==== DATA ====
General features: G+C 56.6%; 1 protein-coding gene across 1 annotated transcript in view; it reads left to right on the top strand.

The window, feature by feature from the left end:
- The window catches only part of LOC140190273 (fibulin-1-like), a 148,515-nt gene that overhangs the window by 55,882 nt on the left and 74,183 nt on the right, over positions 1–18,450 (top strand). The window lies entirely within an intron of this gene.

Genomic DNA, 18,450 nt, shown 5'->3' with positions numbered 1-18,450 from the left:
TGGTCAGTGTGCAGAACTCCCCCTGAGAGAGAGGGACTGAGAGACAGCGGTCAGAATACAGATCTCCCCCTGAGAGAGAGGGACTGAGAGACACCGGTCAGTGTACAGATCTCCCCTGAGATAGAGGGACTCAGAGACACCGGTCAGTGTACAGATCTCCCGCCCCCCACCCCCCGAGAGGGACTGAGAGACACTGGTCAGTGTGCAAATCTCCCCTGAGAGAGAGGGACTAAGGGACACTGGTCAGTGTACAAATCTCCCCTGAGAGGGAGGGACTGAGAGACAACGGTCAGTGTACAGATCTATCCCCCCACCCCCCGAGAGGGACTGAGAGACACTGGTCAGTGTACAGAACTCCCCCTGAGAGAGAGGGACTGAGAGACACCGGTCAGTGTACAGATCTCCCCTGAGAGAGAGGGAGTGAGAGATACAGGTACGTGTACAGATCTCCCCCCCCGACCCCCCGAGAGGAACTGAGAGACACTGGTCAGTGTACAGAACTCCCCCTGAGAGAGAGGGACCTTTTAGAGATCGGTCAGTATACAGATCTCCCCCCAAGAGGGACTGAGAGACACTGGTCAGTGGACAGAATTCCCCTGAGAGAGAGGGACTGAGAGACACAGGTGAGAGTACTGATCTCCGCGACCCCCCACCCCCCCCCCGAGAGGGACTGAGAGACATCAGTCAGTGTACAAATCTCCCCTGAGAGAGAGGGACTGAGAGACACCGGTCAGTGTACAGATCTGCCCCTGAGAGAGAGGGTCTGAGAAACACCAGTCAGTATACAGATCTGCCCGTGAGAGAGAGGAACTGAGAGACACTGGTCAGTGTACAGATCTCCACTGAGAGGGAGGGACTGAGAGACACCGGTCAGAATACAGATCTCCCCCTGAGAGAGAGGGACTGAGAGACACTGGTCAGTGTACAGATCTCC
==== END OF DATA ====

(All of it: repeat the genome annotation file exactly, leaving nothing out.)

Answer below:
General features: G+C 56.6%; 1 protein-coding gene across 1 annotated transcript in view; it reads left to right on the top strand.

The window, feature by feature from the left end:
- The window catches only part of LOC140190273 (fibulin-1-like), a 148,515-nt gene that overhangs the window by 55,882 nt on the left and 74,183 nt on the right, over positions 1–18,450 (top strand). The window lies entirely within an intron of this gene.

Genomic DNA, 18,450 nt, shown 5'->3' with positions numbered 1-18,450 from the left:
TGGTCAGTGTGCAGAACTCCCCCTGAGAGAGAGGGACTGAGAGACAGCGGTCAGAATACAGATCTCCCCCTGAGAGAGAGGGACTGAGAGACACCGGTCAGTGTACAGATCTCCCCTGAGATAGAGGGACTCAGAGACACCGGTCAGTGTACAGATCTCCCGCCCCCCACCCCCCGAGAGGGACTGAGAGACACTGGTCAGTGTGCAAATCTCCCCTGAGAGAGAGGGACTAAGGGACACTGGTCAGTGTACAAATCTCCCCTGAGAGGGAGGGACTGAGAGACAACGGTCAGTGTACAGATCTATCCCCCCACCCCCCGAGAGGGACTGAGAGACACTGGTCAGTGTACAGAACTCCCCCTGAGAGAGAGGGACTGAGAGACACCGGTCAGTGTACAGATCTCCCCTGAGAGAGAGGGAGTGAGAGATACAGGTACGTGTACAGATCTCCCCCCCCGACCCCCCGAGAGGAACTGAGAGACACTGGTCAGTGTACAGAACTCCCCCTGAGAGAGAGGGACCTTTTAGAGATCGGTCAGTATACAGATCTCCCCCCAAGAGGGACTGAGAGACACTGGTCAGTGGACAGAATTCCCCTGAGAGAGAGGGACTGAGAGACACAGGTGAGAGTACTGATCTCCGCGACCCCCCACCCCCCCCCCGAGAGGGACTGAGAGACATCAGTCAGTGTACAAATCTCCCCTGAGAGAGAGGGACTGAGAGACACCGGTCAGTGTACAGATCTGCCCCTGAGAGAGAGGGTCTGAGAAACACCAGTCAGTATACAGATCTGCCCGTGAGAGAGAGGAACTGAGAGACACTGGTCAGTGTACAGATCTCCACTGAGAGGGAGGGACTGAGAGACACCGGTCAGAATACAGATCTCCCCCTGAGAGAGAGGGACTGAGAGACACTGGTCAGTGTACAGATCTCC